Question

A. Describe the essential components of Level 3's Silicon Economics Model.
B. Explain how Level 3's Silicon Economics Model differs from more standard and simplified approaches to capital budgeting. For comparison purposes, you may want to consider valuation spreadsheets compiled and maintained by various independent analysts and investors on the Internet (http://members.fcc.net/codyklen/LVLT/Level_3_Model.htm)
C. How would you judge the effectiveness and usefulness of the Silicon Economics Model?

Level 3 Communications, LLC, provides integrated telecommunications services including voice, Internet access, and data transmission using rapidly improving optical and Internet protocol technologies (i.e., “broadband”). Level 3 is called a facilities-based provider because it owns a substantial portion of the fiber optic plant, property, and equipment necessary to serve its customers.
The company traces its roots to Peter Kiewit Sons,’ Inc., which was incorporated in Delaware in 1941 to continue a construction business founded in Omaha, Nebraska, in 1884. In subsequent years, Kiewit invested a portion of the cash flow generated by its construction activities in a variety of other businesses. Kiewit entered the coal mining business in 1943, the telecommunications business [consisting of Metropolitan Fiber Systems (MFS) and related investments] in 1988, the information services business in 1990, and the alternative energy business in 1991. Kiewit has also made investments in several development-stage ventures.
In 1995, Kiewit distributed its MFS holdings to stockholders. In the seven years from 1988 to 1995, the company had invested approximately $500 million in MFS. At the time of the distribution to stockholders in 1995, the company’s holdings in MFS had grown to a market value of approximately $1.75 billion. In December 1996, MFS was purchased by WorldCom in a transaction valued at $14.3 billion, more than a 28:1 payout and a 52% annual rate of return over 8 years for investors. Following its enormously successful investment in MFS, Kiewit decided to sell unrelated assets and focus its energies on the telecommunications business. In December 1997, the company’s stockholders ratified the decision of the Board to effect a split-off from the Kiewit Construction Group. As a result of the split-off, which was completed on March 31, 1998, the company no longer owns any interest in the Construction Group and adopted the name “Level 3 Communications, Inc.” The Kiewit Construction Group changed its name to “Peter Kiewit Sons,’ Inc.” The term Level 3 comes from the layered set of protocols, or standards that are often used in the industry to describe telecommunications networks. The company’s strategy generally calls for services to be provided in the first three levels of these technical specifications.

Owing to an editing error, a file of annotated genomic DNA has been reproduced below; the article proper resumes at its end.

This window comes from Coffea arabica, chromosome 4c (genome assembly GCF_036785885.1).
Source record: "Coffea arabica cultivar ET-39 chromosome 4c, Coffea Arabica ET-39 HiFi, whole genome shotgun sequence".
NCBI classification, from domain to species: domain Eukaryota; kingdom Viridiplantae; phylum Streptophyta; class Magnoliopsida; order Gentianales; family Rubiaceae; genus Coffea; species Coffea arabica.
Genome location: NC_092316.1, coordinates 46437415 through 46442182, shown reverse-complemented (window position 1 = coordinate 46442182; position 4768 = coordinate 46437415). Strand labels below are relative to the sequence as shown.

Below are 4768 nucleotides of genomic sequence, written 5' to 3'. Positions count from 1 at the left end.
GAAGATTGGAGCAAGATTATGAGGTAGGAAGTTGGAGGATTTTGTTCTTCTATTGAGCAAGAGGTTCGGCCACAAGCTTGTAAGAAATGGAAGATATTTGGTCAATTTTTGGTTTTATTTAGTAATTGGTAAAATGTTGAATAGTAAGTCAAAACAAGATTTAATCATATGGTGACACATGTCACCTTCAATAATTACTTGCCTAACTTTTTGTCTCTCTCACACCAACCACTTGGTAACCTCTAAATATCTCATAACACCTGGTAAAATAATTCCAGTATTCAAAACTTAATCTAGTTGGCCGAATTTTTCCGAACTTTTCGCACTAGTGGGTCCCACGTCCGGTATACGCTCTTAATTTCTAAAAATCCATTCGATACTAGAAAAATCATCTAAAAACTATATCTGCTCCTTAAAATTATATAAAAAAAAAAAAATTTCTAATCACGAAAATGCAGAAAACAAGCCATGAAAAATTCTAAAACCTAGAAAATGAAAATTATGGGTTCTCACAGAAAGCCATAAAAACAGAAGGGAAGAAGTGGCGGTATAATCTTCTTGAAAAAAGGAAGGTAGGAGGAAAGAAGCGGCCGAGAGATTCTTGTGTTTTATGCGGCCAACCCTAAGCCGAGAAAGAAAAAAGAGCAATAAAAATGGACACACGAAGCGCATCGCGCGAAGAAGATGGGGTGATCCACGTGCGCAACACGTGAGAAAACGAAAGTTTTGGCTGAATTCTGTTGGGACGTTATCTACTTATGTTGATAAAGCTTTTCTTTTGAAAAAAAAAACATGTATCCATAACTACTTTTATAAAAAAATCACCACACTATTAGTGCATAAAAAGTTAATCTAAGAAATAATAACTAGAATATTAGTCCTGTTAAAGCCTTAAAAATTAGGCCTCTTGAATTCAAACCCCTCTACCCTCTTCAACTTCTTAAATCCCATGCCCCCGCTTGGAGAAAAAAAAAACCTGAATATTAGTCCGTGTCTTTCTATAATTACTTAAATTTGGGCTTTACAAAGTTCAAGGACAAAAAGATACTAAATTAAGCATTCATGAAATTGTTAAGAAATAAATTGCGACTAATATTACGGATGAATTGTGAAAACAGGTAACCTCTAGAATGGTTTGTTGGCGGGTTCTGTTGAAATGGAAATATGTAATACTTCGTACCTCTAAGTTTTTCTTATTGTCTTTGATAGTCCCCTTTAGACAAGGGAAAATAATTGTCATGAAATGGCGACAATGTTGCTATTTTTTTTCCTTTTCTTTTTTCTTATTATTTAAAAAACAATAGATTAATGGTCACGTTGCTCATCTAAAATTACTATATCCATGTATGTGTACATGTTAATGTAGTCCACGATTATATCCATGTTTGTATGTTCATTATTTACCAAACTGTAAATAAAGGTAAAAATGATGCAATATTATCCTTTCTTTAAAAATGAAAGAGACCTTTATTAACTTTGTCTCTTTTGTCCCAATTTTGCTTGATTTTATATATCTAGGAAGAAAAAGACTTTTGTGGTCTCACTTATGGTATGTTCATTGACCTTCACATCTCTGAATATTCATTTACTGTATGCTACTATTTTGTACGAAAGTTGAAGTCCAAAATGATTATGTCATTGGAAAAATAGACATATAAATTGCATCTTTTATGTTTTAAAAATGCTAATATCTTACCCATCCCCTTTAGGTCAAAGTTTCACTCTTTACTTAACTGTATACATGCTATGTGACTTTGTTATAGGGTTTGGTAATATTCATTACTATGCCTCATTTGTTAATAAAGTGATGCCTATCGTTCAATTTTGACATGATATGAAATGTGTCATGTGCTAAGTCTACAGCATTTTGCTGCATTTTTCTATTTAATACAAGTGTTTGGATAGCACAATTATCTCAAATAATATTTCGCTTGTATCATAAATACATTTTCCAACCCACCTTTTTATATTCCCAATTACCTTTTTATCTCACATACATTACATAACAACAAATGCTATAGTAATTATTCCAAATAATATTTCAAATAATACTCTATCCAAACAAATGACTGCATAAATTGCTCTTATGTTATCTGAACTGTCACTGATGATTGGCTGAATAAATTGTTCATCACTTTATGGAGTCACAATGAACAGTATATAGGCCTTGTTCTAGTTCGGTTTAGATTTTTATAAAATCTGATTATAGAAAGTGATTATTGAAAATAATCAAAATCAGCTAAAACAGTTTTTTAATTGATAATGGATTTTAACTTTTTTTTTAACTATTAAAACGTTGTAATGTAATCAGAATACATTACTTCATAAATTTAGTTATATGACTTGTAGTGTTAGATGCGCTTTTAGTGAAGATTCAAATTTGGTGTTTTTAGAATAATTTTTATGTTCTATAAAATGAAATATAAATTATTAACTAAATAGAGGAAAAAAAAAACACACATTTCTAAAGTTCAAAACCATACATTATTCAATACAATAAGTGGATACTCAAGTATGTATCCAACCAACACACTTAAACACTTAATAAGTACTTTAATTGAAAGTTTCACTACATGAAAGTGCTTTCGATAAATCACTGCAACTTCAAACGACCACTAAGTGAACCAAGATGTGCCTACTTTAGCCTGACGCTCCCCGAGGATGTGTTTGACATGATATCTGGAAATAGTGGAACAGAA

During the first quarter of 2001, Level 3 completed construction activities relating to its North American intercity network. In 2003, the company added approximately 2,985 miles to its North America intercity network through acquisition of certain assets of Genuity Inc., a Massachusetts-based provider of communications services. Level 3 has also completed construction of an approximately 3,600 mile fiber optic intercity network that connects many major European cities, including Amsterdam, Berlin, Copenhagen, Frankfurt, Geneva, London, Madrid, Milan, Munich, Paris, Stockholm, Vienna, and Zurich. Level 3's European network is linked to the North American intercity network by a transatlantic cable system that went into service during 2000.



$1.99
Sales0
Views64
Comments0
  • CreatedFebruary 13, 2015
  • Files Included
Post your question
5000